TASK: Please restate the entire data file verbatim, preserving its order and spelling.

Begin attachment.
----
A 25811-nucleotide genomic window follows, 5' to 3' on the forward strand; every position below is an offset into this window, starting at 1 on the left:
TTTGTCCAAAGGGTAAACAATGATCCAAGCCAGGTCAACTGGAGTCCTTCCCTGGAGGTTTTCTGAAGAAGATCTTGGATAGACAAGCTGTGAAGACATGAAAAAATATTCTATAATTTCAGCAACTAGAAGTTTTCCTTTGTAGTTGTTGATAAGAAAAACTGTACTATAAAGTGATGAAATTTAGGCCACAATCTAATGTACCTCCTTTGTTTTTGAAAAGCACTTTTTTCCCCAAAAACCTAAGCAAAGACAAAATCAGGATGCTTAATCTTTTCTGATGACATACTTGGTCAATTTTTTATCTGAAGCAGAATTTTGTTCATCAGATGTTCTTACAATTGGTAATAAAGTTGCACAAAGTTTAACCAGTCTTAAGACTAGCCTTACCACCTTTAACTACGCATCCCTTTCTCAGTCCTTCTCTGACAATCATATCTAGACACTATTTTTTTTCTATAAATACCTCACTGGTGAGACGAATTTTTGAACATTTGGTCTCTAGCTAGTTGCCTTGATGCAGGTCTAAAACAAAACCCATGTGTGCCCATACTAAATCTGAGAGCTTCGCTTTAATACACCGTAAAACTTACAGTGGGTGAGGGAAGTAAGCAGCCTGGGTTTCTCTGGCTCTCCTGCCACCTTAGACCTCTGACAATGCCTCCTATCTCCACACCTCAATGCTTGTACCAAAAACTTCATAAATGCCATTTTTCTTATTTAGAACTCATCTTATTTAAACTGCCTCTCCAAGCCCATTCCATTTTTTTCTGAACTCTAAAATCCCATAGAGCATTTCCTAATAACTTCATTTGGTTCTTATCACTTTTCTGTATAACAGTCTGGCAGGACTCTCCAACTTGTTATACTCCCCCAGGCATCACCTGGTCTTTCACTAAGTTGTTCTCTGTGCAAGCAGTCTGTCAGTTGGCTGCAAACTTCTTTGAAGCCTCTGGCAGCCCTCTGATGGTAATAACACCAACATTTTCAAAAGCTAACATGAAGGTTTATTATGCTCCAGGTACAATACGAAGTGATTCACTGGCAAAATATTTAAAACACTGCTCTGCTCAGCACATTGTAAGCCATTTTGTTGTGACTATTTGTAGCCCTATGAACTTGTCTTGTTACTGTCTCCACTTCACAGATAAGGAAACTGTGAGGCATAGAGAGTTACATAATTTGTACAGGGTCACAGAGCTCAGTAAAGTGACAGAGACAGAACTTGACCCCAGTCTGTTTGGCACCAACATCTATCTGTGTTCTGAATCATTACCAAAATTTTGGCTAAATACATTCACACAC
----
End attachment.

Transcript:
A 25811-nucleotide genomic window follows, 5' to 3' on the forward strand; every position below is an offset into this window, starting at 1 on the left:
TTTGTCCAAAGGGTAAACAATGATCCAAGCCAGGTCAACTGGAGTCCTTCCCTGGAGGTTTTCTGAAGAAGATCTTGGATAGACAAGCTGTGAAGACATGAAAAAATATTCTATAATTTCAGCAACTAGAAGTTTTCCTTTGTAGTTGTTGATAAGAAAAACTGTACTATAAAGTGATGAAATTTAGGCCACAATCTAATGTACCTCCTTTGTTTTTGAAAAGCACTTTTTTCCCCAAAAACCTAAGCAAAGACAAAATCAGGATGCTTAATCTTTTCTGATGACATACTTGGTCAATTTTTTATCTGAAGCAGAATTTTGTTCATCAGATGTTCTTACAATTGGTAATAAAGTTGCACAAAGTTTAACCAGTCTTAAGACTAGCCTTACCACCTTTAACTACGCATCCCTTTCTCAGTCCTTCTCTGACAATCATATCTAGACACTATTTTTTTTCTATAAATACCTCACTGGTGAGACGAATTTTTGAACATTTGGTCTCTAGCTAGTTGCCTTGATGCAGGTCTAAAACAAAACCCATGTGTGCCCATACTAAATCTGAGAGCTTCGCTTTAATACACCGTAAAACTTACAGTGGGTGAGGGAAGTAAGCAGCCTGGGTTTCTCTGGCTCTCCTGCCACCTTAGACCTCTGACAATGCCTCCTATCTCCACACCTCAATGCTTGTACCAAAAACTTCATAAATGCCATTTTTCTTATTTAGAACTCATCTTATTTAAACTGCCTCTCCAAGCCCATTCCATTTTTTTCTGAACTCTAAAATCCCATAGAGCATTTCCTAATAACTTCATTTGGTTCTTATCACTTTTCTGTATAACAGTCTGGCAGGACTCTCCAACTTGTTATACTCCCCCAGGCATCACCTGGTCTTTCACTAAGTTGTTCTCTGTGCAAGCAGTCTGTCAGTTGGCTGCAAACTTCTTTGAAGCCTCTGGCAGCCCTCTGATGGTAATAACACCAACATTTTCAAAAGCTAACATGAAGGTTTATTATGCTCCAGGTACAATACGAAGTGATTCACTGGCAAAATATTTAAAACACTGCTCTGCTCAGCACATTGTAAGCCATTTTGTTGTGACTATTTGTAGCCCTATGAACTTGTCTTGTTACTGTCTCCACTTCACAGATAAGGAAACTGTGAGGCATAGAGAGTTACATAATTTGTACAGGGTCACAGAGCTCAGTAAAGTGACAGAGACAGAACTTGACCCCAGTCTGTTTGGCACCAACATCTATCTGTGTTCTGAATCATTACCAAAATTTTGGCTAAATACATTCACACAC